Innovations in Indian banking sector have been on a steady rise with multiple tech interventions. While complete robotization of the industry is imminent, alternate routes to access banking services also abound. One such new path to procure loans is Faircent’s P2P (Peer-to-peer) lending model. This model uses online portals to facilitate the process of loan.
In India, formal loans are accessible only to 10% of the total population. As a result of such low numbers involved in rotation, borrowers pay high rates of interest. Moreover, many customers scramble to mobilize funds because of the failure to meet set employment credentials, salary requirements etc. Correspondingly, such turn of events has led Indians to rely on unconventional modes of financing such as P2P.
Faircent was founded in 2013 by Rajat Gandhi, Vinay Matthews and Nitin Gupta. It’s a peer to peer lending service, providing borrowers and lenders an interface to allow for credit transactions to take place. Borrowers and lenders watch out for lower rates of interest and higher amount of returns, respectively.
Here, they come together to decide on a mutually agreeable interest rate. With this attractive prospective, Faircent has claimed to have processed loans worth 30 crores within 4 years of its initiation. As an effort to lower delinquency, a penalty is levied on the borrowers.
Notably, P2P has outdated the necessity for tête-à-tête interaction. It has, additionally, managed to get bankrolls from some biggies in the industry like BCCL, JM Financial Products, M&S Partners etc.
Borrowers pay a one-time registration fee of 500 rupees during registration. Faircent demands that the borrower links his/her bank account to gain access to borrower’s previous bank statements. On refusal of the required linkage, Faircent charges an additional fee of 500 rupees. It refunds an amount of 1000 rupees on the rejection of an application. On the other hand, the lenders pledge 1% of the total capital they are going to invest.
Demonetization was the ultimate clarion call for financing industries to come up with innovative, alternative business models to stay afloat. Faircent’s P2P lending model seamlessly adapts with the current technology. This technology-driven model increases the efficiency of transactions.
Defying reality, Faircent’s P2P lending follows reverse auction lending. The lender’s dashboard lists potential registered borrowers with an information displaying the required loan. In this setup, lenders bid for the borrowers’ proposed sum of the loan. The lenders respond to the borrowers’ profiles by sending across proposals. Now, it is up to the borrower to accept or reject the offer. On acceptance, the Faircent team gets in touch with the lender. After the mutual agreement, both the parties digitally sign a formal contract to legalize and re-confirm the negotiation.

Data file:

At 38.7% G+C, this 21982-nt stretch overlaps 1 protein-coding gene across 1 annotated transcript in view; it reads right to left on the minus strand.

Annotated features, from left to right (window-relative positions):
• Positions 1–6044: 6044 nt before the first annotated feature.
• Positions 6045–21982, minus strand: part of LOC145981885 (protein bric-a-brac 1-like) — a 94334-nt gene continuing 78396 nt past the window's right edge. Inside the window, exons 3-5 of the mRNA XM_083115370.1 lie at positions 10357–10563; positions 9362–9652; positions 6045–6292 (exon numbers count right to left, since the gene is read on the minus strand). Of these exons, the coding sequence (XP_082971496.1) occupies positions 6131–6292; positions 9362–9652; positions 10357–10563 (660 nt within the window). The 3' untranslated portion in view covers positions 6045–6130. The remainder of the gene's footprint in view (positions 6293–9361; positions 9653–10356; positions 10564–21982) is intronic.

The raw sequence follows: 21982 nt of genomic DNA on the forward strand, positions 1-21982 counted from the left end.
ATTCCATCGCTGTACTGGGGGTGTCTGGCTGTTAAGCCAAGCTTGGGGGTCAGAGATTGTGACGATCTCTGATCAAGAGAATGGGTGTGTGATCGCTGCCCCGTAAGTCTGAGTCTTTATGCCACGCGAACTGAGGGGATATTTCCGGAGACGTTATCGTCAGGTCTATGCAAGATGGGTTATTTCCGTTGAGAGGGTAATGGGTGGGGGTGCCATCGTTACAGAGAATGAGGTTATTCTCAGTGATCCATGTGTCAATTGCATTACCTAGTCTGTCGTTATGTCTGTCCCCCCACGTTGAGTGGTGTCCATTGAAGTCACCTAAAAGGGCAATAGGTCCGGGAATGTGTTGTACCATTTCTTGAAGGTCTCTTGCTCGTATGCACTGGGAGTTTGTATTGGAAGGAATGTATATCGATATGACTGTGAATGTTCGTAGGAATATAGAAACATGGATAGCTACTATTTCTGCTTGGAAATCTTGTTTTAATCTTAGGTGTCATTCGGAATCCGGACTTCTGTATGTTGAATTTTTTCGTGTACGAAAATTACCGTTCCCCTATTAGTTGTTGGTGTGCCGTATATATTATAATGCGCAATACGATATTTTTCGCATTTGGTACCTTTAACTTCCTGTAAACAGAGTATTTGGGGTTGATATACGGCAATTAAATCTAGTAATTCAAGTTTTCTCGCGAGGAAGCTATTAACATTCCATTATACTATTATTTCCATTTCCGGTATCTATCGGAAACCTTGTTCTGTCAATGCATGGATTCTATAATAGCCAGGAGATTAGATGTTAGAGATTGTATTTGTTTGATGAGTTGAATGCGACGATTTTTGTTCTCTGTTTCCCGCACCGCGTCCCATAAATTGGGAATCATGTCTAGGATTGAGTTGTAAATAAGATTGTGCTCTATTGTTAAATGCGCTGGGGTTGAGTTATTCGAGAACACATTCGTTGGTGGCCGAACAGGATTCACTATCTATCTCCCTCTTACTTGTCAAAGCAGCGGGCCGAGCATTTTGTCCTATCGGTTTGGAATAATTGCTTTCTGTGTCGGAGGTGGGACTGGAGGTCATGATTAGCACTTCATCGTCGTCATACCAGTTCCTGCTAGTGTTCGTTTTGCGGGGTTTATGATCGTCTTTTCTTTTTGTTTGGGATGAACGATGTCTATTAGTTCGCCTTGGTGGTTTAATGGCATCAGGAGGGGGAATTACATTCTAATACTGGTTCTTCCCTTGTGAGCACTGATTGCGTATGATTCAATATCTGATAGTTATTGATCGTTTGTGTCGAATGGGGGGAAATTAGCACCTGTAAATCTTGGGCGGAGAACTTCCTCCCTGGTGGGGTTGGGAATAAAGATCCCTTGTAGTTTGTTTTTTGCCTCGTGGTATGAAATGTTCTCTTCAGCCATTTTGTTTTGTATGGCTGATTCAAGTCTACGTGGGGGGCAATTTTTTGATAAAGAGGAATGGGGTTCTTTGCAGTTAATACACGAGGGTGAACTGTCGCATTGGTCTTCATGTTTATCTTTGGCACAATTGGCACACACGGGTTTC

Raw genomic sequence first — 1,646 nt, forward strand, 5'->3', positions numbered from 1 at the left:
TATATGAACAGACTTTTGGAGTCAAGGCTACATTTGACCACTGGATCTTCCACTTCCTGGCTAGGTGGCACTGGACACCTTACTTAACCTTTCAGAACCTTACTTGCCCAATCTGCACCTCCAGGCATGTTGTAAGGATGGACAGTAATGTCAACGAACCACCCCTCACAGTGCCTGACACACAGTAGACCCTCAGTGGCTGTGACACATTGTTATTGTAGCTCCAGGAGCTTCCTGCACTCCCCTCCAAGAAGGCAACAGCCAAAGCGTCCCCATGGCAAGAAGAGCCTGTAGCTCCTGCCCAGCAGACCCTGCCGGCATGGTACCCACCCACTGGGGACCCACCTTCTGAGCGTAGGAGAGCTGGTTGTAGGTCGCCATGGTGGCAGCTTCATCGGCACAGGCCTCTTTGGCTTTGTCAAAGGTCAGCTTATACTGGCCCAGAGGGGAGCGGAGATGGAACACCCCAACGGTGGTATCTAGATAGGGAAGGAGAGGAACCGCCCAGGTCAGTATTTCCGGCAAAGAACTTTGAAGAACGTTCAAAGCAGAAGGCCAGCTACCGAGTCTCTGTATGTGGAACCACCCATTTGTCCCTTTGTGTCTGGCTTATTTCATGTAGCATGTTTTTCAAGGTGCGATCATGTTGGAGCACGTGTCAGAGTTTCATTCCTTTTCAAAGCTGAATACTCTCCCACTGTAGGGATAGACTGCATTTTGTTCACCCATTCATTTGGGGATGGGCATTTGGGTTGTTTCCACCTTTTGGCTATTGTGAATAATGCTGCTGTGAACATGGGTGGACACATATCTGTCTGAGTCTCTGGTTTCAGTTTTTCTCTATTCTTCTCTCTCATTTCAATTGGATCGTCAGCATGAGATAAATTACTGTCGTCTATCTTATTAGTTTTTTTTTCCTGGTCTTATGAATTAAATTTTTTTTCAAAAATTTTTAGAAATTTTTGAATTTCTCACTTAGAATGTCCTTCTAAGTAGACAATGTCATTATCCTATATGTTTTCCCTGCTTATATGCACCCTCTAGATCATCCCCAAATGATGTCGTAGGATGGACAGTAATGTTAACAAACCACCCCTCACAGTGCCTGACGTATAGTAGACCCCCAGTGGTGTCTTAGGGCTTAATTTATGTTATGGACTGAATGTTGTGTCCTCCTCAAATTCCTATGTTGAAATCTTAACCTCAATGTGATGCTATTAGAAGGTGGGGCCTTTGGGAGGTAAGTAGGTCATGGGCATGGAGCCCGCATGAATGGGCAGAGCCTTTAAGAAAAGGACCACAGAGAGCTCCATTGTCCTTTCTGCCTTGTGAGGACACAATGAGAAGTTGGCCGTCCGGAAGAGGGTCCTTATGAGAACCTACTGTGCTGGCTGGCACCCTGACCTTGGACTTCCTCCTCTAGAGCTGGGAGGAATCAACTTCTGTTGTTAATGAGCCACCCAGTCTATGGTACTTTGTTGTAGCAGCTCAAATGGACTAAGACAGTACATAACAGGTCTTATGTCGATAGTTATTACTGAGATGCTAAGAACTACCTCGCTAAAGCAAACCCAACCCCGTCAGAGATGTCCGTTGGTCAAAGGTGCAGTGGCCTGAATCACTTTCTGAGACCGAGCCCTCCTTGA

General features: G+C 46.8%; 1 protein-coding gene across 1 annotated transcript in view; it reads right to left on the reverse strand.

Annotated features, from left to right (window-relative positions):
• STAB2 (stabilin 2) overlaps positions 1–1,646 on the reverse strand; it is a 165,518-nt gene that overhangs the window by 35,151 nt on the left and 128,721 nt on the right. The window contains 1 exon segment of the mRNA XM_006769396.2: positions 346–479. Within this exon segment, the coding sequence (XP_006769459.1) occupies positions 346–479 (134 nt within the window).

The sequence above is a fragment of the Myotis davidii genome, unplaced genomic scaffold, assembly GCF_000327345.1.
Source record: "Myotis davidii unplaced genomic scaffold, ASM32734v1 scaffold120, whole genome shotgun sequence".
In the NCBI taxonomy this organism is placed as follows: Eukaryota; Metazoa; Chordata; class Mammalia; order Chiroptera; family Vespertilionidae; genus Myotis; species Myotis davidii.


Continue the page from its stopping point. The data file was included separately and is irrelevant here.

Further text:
A lender can fund only up to 20% of the stipulated loan. This mandates that the borrowers borrow from multiple lenders at to complete their requirement.
Another key point is that the lenders select a borrower belonging to either of the categories – high, medium or low-risk (higher the risk, higher the interest). In addition to the already extant filters such as the six months’ bank statement, salary and tax statements, lenders, too, add their filters such as job stability, declaration of permanent address to the criteria
Faircent has collaborated with many corporations to render a motley mix of services to its clients and enable smooth functioning.
In partnership with eMudhra, it houses the facility of digital signing contracts. Second, Yodlee syncs multiple bank accounts with site’s loan accounts and credit accounts. Third, Lendo aids in calculating social scores of the borrowers by taking into consideration one’s followers, friends, and postings on social networks. Finally, Jocata is instrumental in seeking income tax details.
The firm undertakes a lengthy process of authentication to mitigate risks in the platform. Using the TransUnion, the site results in the potential borrowers based on a comprehensive study on numerous identity points, data, and metrics. Thus, it exterminates the need for physical documents. TransUnion sifts through both financial and personal data to calibrate the risk of both borrowers and lenders. Personal data are fetched from sites like Facebook, Twitters, Linkedin etc. A rounded picture of their financial past is also corroborated by their financial statements. It rejects or accepts the profile based on built-in algorithms. This task of screening requires syncing of the clients’ bank and credit accounts with the site. Such perusal, effectively, betters the quality of loans advertised and increases security.